I went to a tasting lead by a former manager of Caol Ila and he didn't pronounce it the way the voice on the link does. Oh well, it seems it varies from region to region, person to person.
At least we don't have to pass a test to buy a bottle of something we can't say!
Sometimes someone asks me to go order their dram because they cant spell it out properly, like Uigadaele and Laphroaig. It is however quite funny if they try it anyway. Then again, so was i when i first tryed it.
There is room for debate on how to pronounce Balvenie. The Grant family favour BalVENNY even though their distinguished ancestor William Grant is reputed to have called it BalVEENY.
Caol Ila seems to be pronounced "Cool Eela" on the pronunciation site--I've always heard something between "Cull Eela" and "Call Eela". This is a vowel sound that really doesn't exist in English.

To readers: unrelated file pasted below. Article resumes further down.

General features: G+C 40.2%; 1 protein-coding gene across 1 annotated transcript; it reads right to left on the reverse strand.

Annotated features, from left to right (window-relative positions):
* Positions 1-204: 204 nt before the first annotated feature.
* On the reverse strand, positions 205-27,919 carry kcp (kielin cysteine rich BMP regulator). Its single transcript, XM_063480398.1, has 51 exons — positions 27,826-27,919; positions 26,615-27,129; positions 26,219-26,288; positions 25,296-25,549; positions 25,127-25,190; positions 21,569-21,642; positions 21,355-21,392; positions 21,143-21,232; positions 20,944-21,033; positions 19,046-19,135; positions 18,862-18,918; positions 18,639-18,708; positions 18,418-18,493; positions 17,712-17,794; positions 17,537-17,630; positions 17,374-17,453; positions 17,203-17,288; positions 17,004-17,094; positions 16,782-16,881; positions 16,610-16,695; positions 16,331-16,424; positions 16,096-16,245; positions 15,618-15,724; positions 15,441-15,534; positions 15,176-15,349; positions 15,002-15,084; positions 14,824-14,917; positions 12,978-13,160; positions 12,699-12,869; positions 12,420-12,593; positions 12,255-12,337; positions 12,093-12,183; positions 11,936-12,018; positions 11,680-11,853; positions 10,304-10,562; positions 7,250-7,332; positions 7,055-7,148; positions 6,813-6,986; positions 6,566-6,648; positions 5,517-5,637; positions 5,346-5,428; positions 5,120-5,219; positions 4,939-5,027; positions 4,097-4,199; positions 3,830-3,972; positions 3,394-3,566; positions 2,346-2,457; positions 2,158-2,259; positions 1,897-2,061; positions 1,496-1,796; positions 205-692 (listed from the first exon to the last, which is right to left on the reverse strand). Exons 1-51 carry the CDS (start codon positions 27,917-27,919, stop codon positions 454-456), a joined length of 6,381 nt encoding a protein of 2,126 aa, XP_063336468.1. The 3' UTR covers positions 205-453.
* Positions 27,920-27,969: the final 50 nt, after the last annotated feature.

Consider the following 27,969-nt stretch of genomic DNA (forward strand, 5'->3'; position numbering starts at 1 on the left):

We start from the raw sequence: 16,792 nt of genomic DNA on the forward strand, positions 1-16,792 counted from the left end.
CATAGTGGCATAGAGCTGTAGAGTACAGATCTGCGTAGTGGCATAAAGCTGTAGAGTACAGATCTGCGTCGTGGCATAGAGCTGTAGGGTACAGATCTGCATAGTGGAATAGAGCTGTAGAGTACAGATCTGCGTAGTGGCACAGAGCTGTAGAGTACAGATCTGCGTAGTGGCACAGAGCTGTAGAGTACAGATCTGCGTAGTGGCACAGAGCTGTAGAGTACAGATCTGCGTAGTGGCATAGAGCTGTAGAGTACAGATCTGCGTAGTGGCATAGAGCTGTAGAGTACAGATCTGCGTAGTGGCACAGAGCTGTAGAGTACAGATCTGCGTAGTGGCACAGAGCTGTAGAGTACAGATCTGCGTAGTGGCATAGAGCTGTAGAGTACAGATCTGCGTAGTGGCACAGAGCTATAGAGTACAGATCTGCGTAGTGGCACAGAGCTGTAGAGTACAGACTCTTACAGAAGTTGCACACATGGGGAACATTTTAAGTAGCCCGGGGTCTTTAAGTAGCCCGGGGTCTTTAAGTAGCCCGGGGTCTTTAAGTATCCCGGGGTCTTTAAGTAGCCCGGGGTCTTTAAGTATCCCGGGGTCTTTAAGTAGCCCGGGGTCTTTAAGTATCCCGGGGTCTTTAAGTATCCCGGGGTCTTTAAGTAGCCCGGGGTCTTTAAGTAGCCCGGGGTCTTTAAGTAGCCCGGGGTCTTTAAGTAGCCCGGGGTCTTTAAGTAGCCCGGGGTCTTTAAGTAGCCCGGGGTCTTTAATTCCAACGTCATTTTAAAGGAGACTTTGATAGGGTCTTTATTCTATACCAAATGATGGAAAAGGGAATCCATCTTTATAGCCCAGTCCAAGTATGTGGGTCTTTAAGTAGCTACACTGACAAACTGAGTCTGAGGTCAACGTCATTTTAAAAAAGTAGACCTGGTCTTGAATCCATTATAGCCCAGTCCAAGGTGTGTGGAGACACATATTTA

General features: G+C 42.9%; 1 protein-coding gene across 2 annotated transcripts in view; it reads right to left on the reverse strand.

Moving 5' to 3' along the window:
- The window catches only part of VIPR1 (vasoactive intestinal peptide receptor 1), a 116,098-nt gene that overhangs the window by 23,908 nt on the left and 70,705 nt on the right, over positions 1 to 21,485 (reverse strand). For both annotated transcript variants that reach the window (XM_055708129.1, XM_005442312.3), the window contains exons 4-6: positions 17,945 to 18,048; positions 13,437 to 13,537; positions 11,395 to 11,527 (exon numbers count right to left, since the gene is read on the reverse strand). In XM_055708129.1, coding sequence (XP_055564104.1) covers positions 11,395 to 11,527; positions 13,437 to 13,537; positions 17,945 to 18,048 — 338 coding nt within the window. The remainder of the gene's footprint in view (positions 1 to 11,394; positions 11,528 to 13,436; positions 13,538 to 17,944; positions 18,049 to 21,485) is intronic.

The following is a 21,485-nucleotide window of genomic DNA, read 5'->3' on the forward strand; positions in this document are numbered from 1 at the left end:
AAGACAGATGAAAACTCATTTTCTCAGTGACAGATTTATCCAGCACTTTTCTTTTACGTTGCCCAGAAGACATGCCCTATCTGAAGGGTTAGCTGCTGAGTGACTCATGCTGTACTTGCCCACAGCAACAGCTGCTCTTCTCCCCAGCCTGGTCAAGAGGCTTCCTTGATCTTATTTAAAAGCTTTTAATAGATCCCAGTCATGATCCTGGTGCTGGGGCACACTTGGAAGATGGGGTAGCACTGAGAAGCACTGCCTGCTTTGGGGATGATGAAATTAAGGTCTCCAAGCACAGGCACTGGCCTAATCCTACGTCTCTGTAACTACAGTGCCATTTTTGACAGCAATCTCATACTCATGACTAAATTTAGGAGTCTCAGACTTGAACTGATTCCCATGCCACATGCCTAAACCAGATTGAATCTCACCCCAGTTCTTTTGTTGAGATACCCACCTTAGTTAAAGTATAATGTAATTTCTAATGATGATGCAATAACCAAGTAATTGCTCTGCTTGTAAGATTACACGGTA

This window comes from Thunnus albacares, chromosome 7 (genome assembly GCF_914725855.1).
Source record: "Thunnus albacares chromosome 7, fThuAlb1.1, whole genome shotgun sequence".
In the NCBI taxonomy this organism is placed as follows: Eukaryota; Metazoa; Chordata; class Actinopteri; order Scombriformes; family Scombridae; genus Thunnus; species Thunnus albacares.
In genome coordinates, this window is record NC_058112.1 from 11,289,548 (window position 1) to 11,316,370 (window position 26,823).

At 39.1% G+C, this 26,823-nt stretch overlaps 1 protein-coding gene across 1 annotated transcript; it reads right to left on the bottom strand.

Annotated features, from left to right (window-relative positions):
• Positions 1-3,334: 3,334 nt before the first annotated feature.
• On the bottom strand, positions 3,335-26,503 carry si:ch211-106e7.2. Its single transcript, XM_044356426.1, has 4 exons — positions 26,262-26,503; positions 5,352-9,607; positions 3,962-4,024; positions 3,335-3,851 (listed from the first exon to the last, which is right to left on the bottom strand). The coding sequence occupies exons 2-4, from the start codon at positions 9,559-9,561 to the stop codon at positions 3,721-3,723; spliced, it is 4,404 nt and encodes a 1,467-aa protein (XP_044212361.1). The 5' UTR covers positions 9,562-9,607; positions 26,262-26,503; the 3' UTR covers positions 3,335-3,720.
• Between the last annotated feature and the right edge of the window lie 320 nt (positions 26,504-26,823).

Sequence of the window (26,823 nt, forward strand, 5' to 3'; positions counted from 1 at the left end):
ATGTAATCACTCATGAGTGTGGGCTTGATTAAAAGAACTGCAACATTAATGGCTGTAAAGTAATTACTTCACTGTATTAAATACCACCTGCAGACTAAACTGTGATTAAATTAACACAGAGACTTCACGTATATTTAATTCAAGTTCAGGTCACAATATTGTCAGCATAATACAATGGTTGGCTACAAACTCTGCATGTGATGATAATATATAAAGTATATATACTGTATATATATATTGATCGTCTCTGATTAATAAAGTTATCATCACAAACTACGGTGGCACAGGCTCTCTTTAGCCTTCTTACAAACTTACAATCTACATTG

Glenmorangie--rhymes with "Then Orangey". Very commonly mispronounced. "if you fancy a drink that tastes orangey, then you likely don't want a Glenmorangie."
Oban--"Oh b'n", accent on "Oh". Also very commonly mispronounced.
I gather that in Gaelic, accents are generally on the first syllables of words. However, many distillery names are compounds, and the primary accent is on the first syllable of the second part of the compound, with secondary accent on the first syllable of the first part. This is obvious with all the "Glens", but can be tricky to identify in other cases. Think of Lag'a vu"lin or Bruich' lad"dich (or Bru'ich lad"dich). I always have trouble with two-syllable compounds, like Ard' beg" and Ard' more".
Admiral wrote:The global brand ambassador for William Grant was in Australia two months ago, and he pronounced it Glen - fidd - itch
Yeah, but what the f*** does he know? I've always heard it pronounced (more or less) Glen Fiddick. I'll bet Glen Fiddee is correct, and I'll further bet that no one ever pronounces it that way.
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